Six years’ worth of higher yields and lower water usage make Nampa, Idaho, peppermint grower Robert McKellip a big believer in drip irrigation.
“Drip irrigation really has its merits, and I would like to put more and more peppermint in drip because I see a big benefit,” he said.
Water savings of 40 to 50 percent, higher yields, lower fertilizer usage and much-reduced runoff are among results McKellip sees compared to the peppermint he waters via furrow and some sprinkler irrigation. Drip-irrigated roots grow down into water, which is applied precisely via a pump-and-filter station and subsurface tubing with emitters placed at intervals.
“Farmers and ranchers are currently using agricultural practices to do ‘more with less’ more than ever before in the history of agricultural production,” said Roger Batt, executive director of the Treasure Valley Water Users Association. “Some farmers have switched from furrow or sprinkler irrigation to drip irrigation on certain crops – mostly because this irrigation practice yields a better crop, but it also reduces the use of irrigation water on these crops.” Weed reduction is another potential benefit.
Drip is not economically feasible for all crops, which is good in a way, Batt said. “Our valley also benefits from recharge to our aquifer due to the 1,500 miles of canals and laterals and thousands of acres of irrigated crops using furrow irrigation,” he said.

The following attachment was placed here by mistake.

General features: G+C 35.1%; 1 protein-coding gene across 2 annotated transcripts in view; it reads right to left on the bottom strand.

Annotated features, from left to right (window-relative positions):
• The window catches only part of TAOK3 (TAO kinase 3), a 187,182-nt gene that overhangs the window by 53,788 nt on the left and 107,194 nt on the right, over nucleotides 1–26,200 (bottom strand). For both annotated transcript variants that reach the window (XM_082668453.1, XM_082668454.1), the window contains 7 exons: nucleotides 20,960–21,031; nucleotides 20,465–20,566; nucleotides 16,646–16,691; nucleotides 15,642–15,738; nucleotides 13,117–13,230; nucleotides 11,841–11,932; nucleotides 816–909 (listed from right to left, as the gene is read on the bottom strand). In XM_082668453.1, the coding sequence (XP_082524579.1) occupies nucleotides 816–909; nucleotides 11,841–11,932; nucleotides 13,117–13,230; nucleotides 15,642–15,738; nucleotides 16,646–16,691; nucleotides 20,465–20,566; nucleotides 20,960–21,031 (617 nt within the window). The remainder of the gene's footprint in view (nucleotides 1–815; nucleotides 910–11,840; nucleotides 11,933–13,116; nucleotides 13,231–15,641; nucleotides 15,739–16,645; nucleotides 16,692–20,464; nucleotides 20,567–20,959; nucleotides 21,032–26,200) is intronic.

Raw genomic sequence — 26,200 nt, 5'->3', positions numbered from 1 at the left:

“As time moves forward and water becomes more and more of an issue, you will see almost all high-value crops converting to drip irrigation,” said McKellip, who serves on the Canyon Soil Conservation District board. Increasing concerns about runoff also could encourage more farmers to consider it.
Drip is popular for hops and various fruits. McKellip said more growers of onions – like perennial peppermint, a high-value, high-water-use crop – now use it.
Jim Klauzer, agronomist with Clearwater Supply in Ontario, Ore., said more than 75 percent of the Treasure Valley onion crop used drip irrigation in 2017 compared to less than 3 percent in 2000. Drip-irrigated onions often are bigger, higher in quality and disease resistance, and store better, he said.
The vast majority of these onions are watered with “annual drip” systems requiring thin, tape-like tubing to be replaced and recycled after harvest, he said. But “permanent drip” systems, with more deeply set lines designed to last five to 15 years, are increasingly viable and have been used in some regions for years, he said. A recent onion-related advancement is flow-control tape suited to rolling terrain.
“We have gained confidence in a wide variety of crops, so we are promoting it for wider number of growers,” Klauzer said. Beets are viable for drip, though alfalfa hasn’t worked well because of rodent damage, he said.
McKellip installed his first drip system in 2012 with help from a Clean Water Act Section 319 grant and later expanded, shortening the original three- to four-year payoff cycle as he and the local irrigation industry gained more experience. He plans to plant some peppermint, with drip tape underneath, this year. Drip-irrigated peppermint will stay at around a quarter to a third of the total crop because he also removed some.
Challenges to investing in drip irrigation include crop prices — peppermint has been down recently — and real estate development that can reduce a farm’s future viability, he said.